|Pondering the future of lexical analysis firstname.lastname@example.org (Clint Olsen) (2002-10-18)|
|Re: Pondering the future of lexical analysis email@example.com (John McEnerney) (2002-10-20)|
|Re: Pondering the future of lexical analysis firstname.lastname@example.org (Scott Nicol) (2002-10-20)|
|Re: Pondering the future of lexical analysis email@example.com (Mark) (2002-10-20)|
|Re: Pondering the future of lexical analysis firstname.lastname@example.org (Aharon Robbins) (2002-10-20)|
|From:||"John McEnerney" <email@example.com>|
|Date:||20 Oct 2002 22:46:33 -0400|
|Posted-Date:||20 Oct 2002 22:46:32 EDT|
in article firstname.lastname@example.org, Clint Olsen at email@example.com wrote on
10/18/02 10:41 PM:
> I've been reading the Dragon Book lately about lexing, and after some
> discussion with folks on the Flex team, the big hurdle in the future
> will be the support of unicode - primarily due to the size of the
> transition tables.
> The Dragon book mentions that transitions should be defined for the
> entire alphabet for each state, but this doesn't jive with what I've
> seen in the diagrams. It seems like you only need to store _valid_
> transitions in your tables, and even then you could store those as the
> ranges as they were specified in your lexer specification.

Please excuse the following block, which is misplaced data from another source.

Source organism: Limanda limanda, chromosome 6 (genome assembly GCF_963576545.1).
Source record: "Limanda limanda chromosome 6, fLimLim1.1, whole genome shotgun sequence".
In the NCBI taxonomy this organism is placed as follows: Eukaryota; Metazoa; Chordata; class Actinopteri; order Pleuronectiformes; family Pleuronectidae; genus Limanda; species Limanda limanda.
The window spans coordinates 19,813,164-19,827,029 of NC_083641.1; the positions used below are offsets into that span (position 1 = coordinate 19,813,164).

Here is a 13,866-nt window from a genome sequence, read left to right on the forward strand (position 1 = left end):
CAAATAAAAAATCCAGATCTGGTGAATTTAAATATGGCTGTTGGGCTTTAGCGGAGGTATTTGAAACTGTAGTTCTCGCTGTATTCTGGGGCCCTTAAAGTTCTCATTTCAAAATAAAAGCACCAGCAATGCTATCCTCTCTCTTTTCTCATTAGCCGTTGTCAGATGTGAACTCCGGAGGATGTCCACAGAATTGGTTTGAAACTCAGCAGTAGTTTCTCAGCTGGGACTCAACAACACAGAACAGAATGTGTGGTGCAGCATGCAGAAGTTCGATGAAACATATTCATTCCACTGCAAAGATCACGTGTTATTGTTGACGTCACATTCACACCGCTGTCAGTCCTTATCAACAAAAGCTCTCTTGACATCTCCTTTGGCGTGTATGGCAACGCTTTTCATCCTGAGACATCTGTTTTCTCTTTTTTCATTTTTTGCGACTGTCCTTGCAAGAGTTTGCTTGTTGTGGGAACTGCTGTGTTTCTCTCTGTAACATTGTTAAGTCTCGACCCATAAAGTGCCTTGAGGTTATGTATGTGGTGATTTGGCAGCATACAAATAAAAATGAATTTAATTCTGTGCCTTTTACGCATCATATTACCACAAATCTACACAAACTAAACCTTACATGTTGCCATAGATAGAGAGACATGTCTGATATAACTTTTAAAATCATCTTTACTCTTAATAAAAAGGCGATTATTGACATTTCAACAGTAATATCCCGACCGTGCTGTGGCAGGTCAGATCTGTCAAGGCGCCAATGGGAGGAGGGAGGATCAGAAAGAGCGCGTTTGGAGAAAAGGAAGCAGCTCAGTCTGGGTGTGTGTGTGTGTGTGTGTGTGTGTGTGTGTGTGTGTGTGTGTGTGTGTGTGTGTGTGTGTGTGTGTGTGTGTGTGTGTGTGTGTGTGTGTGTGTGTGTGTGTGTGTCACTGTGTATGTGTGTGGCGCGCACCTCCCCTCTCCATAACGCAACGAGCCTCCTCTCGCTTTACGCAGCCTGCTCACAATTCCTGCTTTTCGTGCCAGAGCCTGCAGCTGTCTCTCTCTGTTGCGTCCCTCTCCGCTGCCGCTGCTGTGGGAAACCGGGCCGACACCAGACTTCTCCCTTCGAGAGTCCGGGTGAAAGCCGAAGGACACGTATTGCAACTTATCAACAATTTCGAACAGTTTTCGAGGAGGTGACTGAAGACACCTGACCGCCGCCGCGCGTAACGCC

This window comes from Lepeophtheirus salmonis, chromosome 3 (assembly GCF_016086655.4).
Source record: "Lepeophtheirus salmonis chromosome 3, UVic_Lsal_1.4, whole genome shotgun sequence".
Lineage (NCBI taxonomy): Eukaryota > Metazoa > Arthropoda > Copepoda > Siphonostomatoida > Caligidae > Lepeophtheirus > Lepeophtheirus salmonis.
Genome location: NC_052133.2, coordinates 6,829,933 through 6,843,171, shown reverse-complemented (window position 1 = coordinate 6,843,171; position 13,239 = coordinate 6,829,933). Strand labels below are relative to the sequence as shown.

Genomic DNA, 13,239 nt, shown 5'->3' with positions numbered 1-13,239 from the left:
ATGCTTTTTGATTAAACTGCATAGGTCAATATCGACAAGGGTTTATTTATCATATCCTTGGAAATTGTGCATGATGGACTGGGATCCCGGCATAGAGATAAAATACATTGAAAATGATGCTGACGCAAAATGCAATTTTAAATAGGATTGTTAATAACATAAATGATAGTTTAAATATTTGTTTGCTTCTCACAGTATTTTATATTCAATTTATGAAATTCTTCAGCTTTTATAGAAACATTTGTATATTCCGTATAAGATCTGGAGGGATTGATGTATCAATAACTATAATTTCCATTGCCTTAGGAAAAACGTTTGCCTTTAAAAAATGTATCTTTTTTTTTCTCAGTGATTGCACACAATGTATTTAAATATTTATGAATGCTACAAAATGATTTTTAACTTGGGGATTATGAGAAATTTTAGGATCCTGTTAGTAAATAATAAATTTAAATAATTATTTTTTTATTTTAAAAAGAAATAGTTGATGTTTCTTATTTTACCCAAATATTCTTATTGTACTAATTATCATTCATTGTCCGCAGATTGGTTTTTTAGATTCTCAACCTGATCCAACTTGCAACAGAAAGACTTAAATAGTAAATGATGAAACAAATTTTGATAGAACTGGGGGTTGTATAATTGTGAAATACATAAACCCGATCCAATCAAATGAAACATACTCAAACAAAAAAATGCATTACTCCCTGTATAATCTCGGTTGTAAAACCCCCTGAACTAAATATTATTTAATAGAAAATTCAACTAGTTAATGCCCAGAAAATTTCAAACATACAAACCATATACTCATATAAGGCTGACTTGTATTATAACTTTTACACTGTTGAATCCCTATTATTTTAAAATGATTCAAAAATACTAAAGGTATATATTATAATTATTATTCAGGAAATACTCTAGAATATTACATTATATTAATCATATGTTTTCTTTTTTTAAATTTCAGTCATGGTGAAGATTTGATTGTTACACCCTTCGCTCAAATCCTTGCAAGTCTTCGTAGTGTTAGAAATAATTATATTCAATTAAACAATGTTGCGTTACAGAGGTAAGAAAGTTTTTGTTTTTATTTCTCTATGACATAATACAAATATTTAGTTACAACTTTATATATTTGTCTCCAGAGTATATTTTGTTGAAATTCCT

You can do a lot better than this. I once coded a lexer for Unicode
input that handled all transitions for e.g. all valid identifier
The (obvious?) trick is to use a 2-level dispatch.
The first one maps the entire set of Unicode characters to a set of
keys that group all Unicode characters which have the same behavior
vis a vis the lexer into a single "character"
For example, most alphabetical characters (and in Unicode there are a
-lot- of them) would map to a single "character" except for those that
may appear in non-identifier situations, e.g. 'A'-'F' and 'a'-'f', 'l'
and 'L', ...
This reduces to a fairly small number of "characters" (I recall on the
order of 40) that the lexer actually needs to represent transitions
for; this is small enough to represent it as a square matrix or labels
with branch tables.
I found it convenient to generate this first-level table
programmatically, e.g. for a Java lexer you'd write a Java program
that calls isJavaLetter() isJavaDigit() etc. It takes up 64K bytes but
we're way past the day where we need to worry about that. It's also
probably rare that a single input will access entries all over the
range since they are more-or-less organized by language and you'd
expect typically to find a single language + ASCII in a typical input.
Something else they don't tell you in the Dragon Book is that lexers is one
of the areas where it can still make sense to code in assembly language. You
are, after all, executing a path through the lexer on every character in the
input--if you can cut that in half it makes a measurable difference.
(Assuming of course you don't populate the rest of your compiler with
algorithms that are N-squared or worse in the size of the input)
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